On the defensive side, the backfield already has four of the best in the country pledged for Gainesville. Defensive back is a Muschamp specialty, the roster is loaded with truly staggering talent and depth – even if much of it is young – and the 2014 crop is another infusion of head-shaking talent with Chris Lammons, Duke Dawson, J.C. Jackson and Quincy Wilson. It’s difficult to imagine the Gator secondary being in a better position for the short- or long-term future, but of course there is at least one more top prospect to add before signing day. With two ends and a tackle, the defensive line is taking shape very nicely and will add more by February.
After the linebacker haul in the class of 2013 was added to the two ‘backers and three bucks from the year before, we knew going in that this unit would be a tough sell in terms of early playing time. But the coaches nonetheless have much to sell in terms of a defensive scheme to showcase their talents and, of course, all the other draws of being a Gator playing for one of the premier defensive minds in the game. The fact that Muschamp has not taken a commitment here is indicative of the talent level of the targets. Most of them will be waiting until very late in the process to make their announcements. That’s never a bad thing, provided Florida gets their share. And they always do.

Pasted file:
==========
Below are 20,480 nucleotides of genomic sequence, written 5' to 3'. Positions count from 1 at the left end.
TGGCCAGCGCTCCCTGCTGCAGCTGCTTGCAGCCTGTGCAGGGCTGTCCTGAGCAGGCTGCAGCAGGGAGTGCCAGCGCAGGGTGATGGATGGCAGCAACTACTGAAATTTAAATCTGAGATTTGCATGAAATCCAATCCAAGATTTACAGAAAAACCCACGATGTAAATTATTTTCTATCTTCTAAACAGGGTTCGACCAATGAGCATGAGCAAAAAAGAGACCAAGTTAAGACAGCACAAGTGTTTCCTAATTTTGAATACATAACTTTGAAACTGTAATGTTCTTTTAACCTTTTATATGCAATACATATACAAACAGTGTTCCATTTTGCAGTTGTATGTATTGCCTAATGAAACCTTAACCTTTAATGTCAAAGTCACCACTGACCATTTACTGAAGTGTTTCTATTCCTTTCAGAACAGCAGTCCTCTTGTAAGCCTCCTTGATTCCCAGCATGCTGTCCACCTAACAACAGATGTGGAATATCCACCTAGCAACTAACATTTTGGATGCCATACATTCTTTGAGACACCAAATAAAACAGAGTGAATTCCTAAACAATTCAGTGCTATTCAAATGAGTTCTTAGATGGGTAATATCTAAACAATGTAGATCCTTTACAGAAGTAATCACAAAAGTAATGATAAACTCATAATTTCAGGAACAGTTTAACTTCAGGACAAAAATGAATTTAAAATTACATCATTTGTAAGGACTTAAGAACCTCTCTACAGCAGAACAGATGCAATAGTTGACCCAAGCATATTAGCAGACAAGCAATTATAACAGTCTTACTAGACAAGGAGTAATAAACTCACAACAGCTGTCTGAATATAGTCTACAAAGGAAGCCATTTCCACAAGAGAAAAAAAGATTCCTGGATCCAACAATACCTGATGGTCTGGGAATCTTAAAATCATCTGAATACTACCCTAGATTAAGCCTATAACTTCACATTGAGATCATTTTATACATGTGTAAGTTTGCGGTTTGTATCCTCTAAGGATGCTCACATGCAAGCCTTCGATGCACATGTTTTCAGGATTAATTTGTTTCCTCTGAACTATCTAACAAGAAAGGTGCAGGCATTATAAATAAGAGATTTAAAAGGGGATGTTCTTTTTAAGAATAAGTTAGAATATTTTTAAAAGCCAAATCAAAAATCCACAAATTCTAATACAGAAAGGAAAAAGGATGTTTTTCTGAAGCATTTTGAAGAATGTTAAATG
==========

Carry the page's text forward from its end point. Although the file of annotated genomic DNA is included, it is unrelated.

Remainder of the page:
Orange & Blue Monday did wonders to boost the spirits of those in Gator Nation who love to follow the rankings and ratings of the recruiting entertainment sites. It’s a fun way to follow the competition for players and in a third-hand manner provides a very general sense of what teams are probably having strong or not-so-strong recruiting seasons. But there is a tendency to get carried away with the significance of the star ratings, especially before the season starts. There is nothing wrong with following them for what they are worth, but the problem is the assumption that the stars have any value that isn’t 100% driven and dictated by the coaching staffs across the country. It’s a reverse engineering that the recruiting services would have us believe is being driven by their evaluations rather than the evaluations of high school and college coaches across the country.